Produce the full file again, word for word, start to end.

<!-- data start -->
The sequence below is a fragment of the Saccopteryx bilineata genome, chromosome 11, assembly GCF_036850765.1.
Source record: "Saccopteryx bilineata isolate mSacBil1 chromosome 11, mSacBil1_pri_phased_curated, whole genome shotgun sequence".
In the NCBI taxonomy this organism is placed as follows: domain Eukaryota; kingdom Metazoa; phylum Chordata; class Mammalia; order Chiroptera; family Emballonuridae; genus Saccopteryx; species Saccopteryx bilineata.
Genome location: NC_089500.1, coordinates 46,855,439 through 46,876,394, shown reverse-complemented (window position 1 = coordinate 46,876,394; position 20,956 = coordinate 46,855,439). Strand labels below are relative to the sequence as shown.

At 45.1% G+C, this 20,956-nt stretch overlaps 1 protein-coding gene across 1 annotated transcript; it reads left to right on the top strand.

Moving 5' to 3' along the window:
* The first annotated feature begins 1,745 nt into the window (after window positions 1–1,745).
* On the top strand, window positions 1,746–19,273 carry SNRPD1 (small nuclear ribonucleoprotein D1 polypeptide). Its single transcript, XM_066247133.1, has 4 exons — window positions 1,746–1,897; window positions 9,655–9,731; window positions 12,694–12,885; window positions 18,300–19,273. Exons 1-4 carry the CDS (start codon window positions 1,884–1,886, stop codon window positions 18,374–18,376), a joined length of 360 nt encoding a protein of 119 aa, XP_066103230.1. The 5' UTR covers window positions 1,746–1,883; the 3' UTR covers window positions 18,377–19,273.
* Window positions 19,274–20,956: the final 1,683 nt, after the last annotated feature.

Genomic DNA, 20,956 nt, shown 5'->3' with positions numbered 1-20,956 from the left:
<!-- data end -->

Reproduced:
The sequence below is a fragment of the Saccopteryx bilineata genome, chromosome 11, assembly GCF_036850765.1.
Source record: "Saccopteryx bilineata isolate mSacBil1 chromosome 11, mSacBil1_pri_phased_curated, whole genome shotgun sequence".
In the NCBI taxonomy this organism is placed as follows: domain Eukaryota; kingdom Metazoa; phylum Chordata; class Mammalia; order Chiroptera; family Emballonuridae; genus Saccopteryx; species Saccopteryx bilineata.
Genome location: NC_089500.1, coordinates 46,855,439 through 46,876,394, shown reverse-complemented (window position 1 = coordinate 46,876,394; position 20,956 = coordinate 46,855,439). Strand labels below are relative to the sequence as shown.

At 45.1% G+C, this 20,956-nt stretch overlaps 1 protein-coding gene across 1 annotated transcript; it reads left to right on the top strand.

Moving 5' to 3' along the window:
* The first annotated feature begins 1,745 nt into the window (after window positions 1–1,745).
* On the top strand, window positions 1,746–19,273 carry SNRPD1 (small nuclear ribonucleoprotein D1 polypeptide). Its single transcript, XM_066247133.1, has 4 exons — window positions 1,746–1,897; window positions 9,655–9,731; window positions 12,694–12,885; window positions 18,300–19,273. Exons 1-4 carry the CDS (start codon window positions 1,884–1,886, stop codon window positions 18,374–18,376), a joined length of 360 nt encoding a protein of 119 aa, XP_066103230.1. The 5' UTR covers window positions 1,746–1,883; the 3' UTR covers window positions 18,377–19,273.
* Window positions 19,274–20,956: the final 1,683 nt, after the last annotated feature.

Genomic DNA, 20,956 nt, shown 5'->3' with positions numbered 1-20,956 from the left: